Half-point inflation rise spells €3bn pension payout
30 November 2008, Madrid - Spanish consumer prices jumped half a percentage point in November, bringing the year-on-year inflation rate to 4.1 percent as rising fresh food prices and rocketing fuel costs dug deeper into consumers' wallets.
30 November 2008
Madrid - Spanish consumer prices jumped half a percentage point in November, bringing the year-on-year inflation rate to 4.1 percent as rising fresh food prices and rocketing fuel costs dug deeper into consumers' wallets.
Advance figures presented Thursday and based on harmonized data for the EU showed that inflation has reached its highest rate since May 2006, a trend Economy Minister Pedro Solbes admitted is "not good."
November inflation figures are used in Spain to calculate annual pension reimbursements based on the deviation of real inflation from the government's 2 percent target. The 2.1 percentage point differential this month, if confirmed when full figures are released on December 14, will mean the government has to compensate pensioners to the tune of €3 billion in January. For the differential recorded in 2006, the government paid out €
"We were expecting inflation of around 4 percent... and we know it will remain at a relatively high level over the coming months," Solbes told reporters in a press conference.
Opposition Popular Party leader Mariano Rajoy, who is expected to place economic issues at the heart of the March 2008 election campaign, described the trend toward sharply higher prices as deeply worrying. "Inflation is the biggest tax that low-income members of society have to pay," he said.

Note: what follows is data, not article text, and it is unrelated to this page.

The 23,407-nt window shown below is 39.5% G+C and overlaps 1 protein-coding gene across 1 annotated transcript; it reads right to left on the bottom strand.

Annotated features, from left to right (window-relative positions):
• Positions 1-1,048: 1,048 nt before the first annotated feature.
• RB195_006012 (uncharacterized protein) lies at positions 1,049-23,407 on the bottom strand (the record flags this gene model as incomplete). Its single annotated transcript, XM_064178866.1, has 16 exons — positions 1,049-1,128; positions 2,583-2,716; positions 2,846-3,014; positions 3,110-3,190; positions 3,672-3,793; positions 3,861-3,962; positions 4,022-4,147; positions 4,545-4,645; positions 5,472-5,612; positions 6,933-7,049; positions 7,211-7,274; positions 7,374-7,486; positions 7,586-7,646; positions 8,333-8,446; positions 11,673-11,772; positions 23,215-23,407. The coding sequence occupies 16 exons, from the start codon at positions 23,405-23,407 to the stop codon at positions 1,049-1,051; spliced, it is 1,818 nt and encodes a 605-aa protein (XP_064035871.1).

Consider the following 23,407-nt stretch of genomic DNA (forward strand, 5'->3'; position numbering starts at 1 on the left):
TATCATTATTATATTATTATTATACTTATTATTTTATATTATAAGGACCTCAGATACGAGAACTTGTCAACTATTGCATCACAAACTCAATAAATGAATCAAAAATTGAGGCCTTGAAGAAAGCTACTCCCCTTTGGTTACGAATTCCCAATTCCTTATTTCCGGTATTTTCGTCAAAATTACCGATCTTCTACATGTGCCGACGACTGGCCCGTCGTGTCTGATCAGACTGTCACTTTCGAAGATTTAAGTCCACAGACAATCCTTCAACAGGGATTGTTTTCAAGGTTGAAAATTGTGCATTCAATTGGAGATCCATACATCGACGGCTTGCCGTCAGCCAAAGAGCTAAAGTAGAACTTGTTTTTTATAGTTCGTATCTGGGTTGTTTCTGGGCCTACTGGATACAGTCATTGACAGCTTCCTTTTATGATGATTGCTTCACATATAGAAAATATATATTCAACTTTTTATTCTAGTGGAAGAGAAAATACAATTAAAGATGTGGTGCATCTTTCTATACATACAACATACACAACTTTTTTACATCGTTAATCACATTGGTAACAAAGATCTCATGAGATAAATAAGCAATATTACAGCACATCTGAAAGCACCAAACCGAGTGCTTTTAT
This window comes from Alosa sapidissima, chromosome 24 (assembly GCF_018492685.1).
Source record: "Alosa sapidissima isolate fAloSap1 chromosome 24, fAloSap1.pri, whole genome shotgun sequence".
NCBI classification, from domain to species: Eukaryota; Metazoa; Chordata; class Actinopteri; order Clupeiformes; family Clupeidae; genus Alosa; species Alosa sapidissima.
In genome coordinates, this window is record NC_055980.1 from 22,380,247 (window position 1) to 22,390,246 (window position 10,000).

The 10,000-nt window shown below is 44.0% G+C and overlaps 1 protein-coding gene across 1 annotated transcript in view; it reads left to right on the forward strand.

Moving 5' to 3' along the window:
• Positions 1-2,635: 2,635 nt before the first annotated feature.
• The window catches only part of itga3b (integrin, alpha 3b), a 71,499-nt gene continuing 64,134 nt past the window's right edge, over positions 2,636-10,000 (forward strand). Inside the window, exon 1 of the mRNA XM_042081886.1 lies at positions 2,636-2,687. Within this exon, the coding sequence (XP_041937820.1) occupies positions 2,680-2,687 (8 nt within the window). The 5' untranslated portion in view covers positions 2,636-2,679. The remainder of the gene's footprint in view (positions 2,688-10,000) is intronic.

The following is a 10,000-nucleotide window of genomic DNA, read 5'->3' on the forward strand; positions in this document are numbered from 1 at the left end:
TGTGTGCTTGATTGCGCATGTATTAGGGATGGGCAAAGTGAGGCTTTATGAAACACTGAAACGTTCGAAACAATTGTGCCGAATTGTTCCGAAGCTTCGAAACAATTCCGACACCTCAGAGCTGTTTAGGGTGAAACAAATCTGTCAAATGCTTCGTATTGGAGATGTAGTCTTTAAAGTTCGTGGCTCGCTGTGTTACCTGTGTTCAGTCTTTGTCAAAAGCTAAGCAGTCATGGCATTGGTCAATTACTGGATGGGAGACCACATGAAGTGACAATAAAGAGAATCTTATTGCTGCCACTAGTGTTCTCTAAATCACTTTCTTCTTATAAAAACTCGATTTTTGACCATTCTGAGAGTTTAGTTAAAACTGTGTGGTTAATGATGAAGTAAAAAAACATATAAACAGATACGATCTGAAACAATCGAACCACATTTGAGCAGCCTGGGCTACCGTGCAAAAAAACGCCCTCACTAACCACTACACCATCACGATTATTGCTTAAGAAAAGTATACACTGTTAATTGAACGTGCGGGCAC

Higher fuel prices due to record increases in the price of oil globally are one of the main factors driving inflation, with the cost of gasoline and diesel having risen by 14 percent and 18 percent, respectively, since the start of the year.
The price of fresh foods, especially basic items such as bread, chicken, milk and eggs, have also shot up in recent months as the price of grain has risen.
EU statistics show that Spain has suffered the sharpest fresh food price inflation in the 27-nation bloc, although the government has put this down to Spain's high economic growth rate.
"It's logical that as per capita income rises so too does the price of food," Ignacio Cruz Roche, an Industry Ministry spokesman, argued yesterday.
[Copyright EL PAÍS, SL. 2007]
Subject: Spanish news